The United States, known for its reputation as a melting pot of heritage and a segregated community lacking unified identity, is now seeing the increased power of a strengthening culture: a culture of debt.
A little less than a month ago, the United States government reached a landmark of federal budgeting as the national debt climbed to an unprecedented $15 trillion. Things are looking grim for the average American: According to data from the U.S. Census Bureau and the Federal Reserve, the average credit card debt per American household in 2015 is $5,700, while the total outstanding U.S. consumer debt is $3.4 trillion. These numbers are undoubtedly shocking, yet even worse when analyzed more closely.
By far, the most affected of the population appears to be students. According to the National Student Loan Data System (NSLDS), in 2016 the total U.S. student loan debt was $1.26 trillion spread out among 44.2 million Americans. This means that the average class of 2016 graduate now carries $37,172 in student debt, paying a monthly average of $351 for nearly 10 years, a hefty price that severely limits familial, financial, and recreational opportunities.
“It's an incredible burden,” explained my 25 year old brother, a graduate from the University of Georgia and a recipient of the Hope scholarship, “You spend the first 18 years of your life hearing people tell you that college is the most important thing you’ll ever do, that a higher education is priceless. Then you spend the next 18 years paying that price, saying goodbye to traveling or flying home to spend Christmas with family. No, I wouldn’t say college is worth the debt.”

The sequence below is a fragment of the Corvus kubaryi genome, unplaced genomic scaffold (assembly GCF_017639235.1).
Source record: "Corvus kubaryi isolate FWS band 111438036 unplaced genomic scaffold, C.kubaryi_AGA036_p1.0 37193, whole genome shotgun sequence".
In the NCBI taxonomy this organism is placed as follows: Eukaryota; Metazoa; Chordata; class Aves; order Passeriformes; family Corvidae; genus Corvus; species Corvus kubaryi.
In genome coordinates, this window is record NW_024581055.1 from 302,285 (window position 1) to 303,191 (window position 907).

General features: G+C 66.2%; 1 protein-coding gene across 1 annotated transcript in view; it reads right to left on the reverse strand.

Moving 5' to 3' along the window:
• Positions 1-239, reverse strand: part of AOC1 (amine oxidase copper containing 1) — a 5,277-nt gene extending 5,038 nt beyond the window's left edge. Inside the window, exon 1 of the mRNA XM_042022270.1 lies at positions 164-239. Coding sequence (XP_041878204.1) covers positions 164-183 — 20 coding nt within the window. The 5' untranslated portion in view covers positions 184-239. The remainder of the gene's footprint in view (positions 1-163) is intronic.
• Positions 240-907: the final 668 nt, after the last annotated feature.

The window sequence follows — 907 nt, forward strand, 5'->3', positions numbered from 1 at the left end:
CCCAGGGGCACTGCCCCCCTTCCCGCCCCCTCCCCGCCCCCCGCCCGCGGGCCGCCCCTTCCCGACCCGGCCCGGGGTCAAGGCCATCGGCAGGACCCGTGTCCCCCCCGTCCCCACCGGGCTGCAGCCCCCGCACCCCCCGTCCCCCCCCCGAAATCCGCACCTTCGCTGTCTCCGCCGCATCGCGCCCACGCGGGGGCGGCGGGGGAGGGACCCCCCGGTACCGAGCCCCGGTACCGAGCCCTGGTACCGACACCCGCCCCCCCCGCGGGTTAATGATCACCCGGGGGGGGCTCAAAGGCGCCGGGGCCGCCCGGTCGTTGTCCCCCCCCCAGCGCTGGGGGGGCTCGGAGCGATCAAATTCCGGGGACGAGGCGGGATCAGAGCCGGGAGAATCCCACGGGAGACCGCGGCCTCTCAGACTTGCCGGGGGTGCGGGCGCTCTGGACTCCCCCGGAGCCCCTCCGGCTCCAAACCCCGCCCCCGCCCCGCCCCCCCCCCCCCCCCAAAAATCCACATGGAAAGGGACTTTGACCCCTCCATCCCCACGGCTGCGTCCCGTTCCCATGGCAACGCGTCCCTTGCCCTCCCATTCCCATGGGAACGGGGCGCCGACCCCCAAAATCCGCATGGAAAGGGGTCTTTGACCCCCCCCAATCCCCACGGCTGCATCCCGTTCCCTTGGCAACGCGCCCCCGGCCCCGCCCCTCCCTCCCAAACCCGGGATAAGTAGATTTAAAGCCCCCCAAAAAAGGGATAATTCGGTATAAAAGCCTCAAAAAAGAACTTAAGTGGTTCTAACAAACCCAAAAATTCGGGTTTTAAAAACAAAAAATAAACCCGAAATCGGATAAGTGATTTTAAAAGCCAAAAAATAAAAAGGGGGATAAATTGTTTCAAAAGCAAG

Why are students around the country coming to similar conclusions? Bloomberg reports that college tuition and fees have increased 1,120% since 1978. A push for High School students to continue on in higher education has forced the younger generation to take on thousands in debt, carrying the literal cost of their dreams on their shoulders.
So what can be done? If you want to ease the burden of America’s future leaders, when the time comes around again, vote for increased federal spending on higher education to make tuition prices more bearable, vote for an increased minimum wage within your state so students can realistically pay their way through school, or donate directly to a scholarship program.